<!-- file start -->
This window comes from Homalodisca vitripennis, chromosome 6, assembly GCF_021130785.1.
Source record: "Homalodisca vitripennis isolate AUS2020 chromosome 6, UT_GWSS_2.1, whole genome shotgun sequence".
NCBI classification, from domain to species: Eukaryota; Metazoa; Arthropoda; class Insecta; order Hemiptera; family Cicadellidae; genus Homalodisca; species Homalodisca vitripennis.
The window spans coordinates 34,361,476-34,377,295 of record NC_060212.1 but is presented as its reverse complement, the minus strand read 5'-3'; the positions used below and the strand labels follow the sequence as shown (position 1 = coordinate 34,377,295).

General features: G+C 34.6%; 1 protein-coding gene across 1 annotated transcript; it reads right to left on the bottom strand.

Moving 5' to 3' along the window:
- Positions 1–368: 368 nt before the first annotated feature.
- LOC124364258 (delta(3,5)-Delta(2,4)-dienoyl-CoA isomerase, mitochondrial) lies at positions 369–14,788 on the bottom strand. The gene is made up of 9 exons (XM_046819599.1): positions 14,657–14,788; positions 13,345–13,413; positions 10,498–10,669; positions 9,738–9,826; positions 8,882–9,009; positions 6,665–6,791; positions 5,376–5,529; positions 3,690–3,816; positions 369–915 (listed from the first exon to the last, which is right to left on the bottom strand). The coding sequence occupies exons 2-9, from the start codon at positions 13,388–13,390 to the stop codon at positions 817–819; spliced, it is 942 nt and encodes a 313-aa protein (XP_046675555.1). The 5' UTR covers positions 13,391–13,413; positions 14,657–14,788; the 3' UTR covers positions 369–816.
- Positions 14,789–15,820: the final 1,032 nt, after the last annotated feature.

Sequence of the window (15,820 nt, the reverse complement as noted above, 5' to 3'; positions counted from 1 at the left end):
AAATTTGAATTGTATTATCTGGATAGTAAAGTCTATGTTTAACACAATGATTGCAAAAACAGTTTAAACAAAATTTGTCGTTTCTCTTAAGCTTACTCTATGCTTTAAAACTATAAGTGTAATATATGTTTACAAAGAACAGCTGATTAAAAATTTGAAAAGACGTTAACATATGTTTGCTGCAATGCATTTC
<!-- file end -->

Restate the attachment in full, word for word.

This window comes from Homalodisca vitripennis, chromosome 6, assembly GCF_021130785.1.
Source record: "Homalodisca vitripennis isolate AUS2020 chromosome 6, UT_GWSS_2.1, whole genome shotgun sequence".
NCBI classification, from domain to species: Eukaryota; Metazoa; Arthropoda; class Insecta; order Hemiptera; family Cicadellidae; genus Homalodisca; species Homalodisca vitripennis.
The window spans coordinates 34,361,476-34,377,295 of record NC_060212.1 but is presented as its reverse complement, the minus strand read 5'-3'; the positions used below and the strand labels follow the sequence as shown (position 1 = coordinate 34,377,295).

General features: G+C 34.6%; 1 protein-coding gene across 1 annotated transcript; it reads right to left on the bottom strand.

Moving 5' to 3' along the window:
- Positions 1–368: 368 nt before the first annotated feature.
- LOC124364258 (delta(3,5)-Delta(2,4)-dienoyl-CoA isomerase, mitochondrial) lies at positions 369–14,788 on the bottom strand. The gene is made up of 9 exons (XM_046819599.1): positions 14,657–14,788; positions 13,345–13,413; positions 10,498–10,669; positions 9,738–9,826; positions 8,882–9,009; positions 6,665–6,791; positions 5,376–5,529; positions 3,690–3,816; positions 369–915 (listed from the first exon to the last, which is right to left on the bottom strand). The coding sequence occupies exons 2-9, from the start codon at positions 13,388–13,390 to the stop codon at positions 817–819; spliced, it is 942 nt and encodes a 313-aa protein (XP_046675555.1). The 5' UTR covers positions 13,391–13,413; positions 14,657–14,788; the 3' UTR covers positions 369–816.
- Positions 14,789–15,820: the final 1,032 nt, after the last annotated feature.

Sequence of the window (15,820 nt, the reverse complement as noted above, 5' to 3'; positions counted from 1 at the left end):
AAATTTGAATTGTATTATCTGGATAGTAAAGTCTATGTTTAACACAATGATTGCAAAAACAGTTTAAACAAAATTTGTCGTTTCTCTTAAGCTTACTCTATGCTTTAAAACTATAAGTGTAATATATGTTTACAAAGAACAGCTGATTAAAAATTTGAAAAGACGTTAACATATGTTTGCTGCAATGCATTTC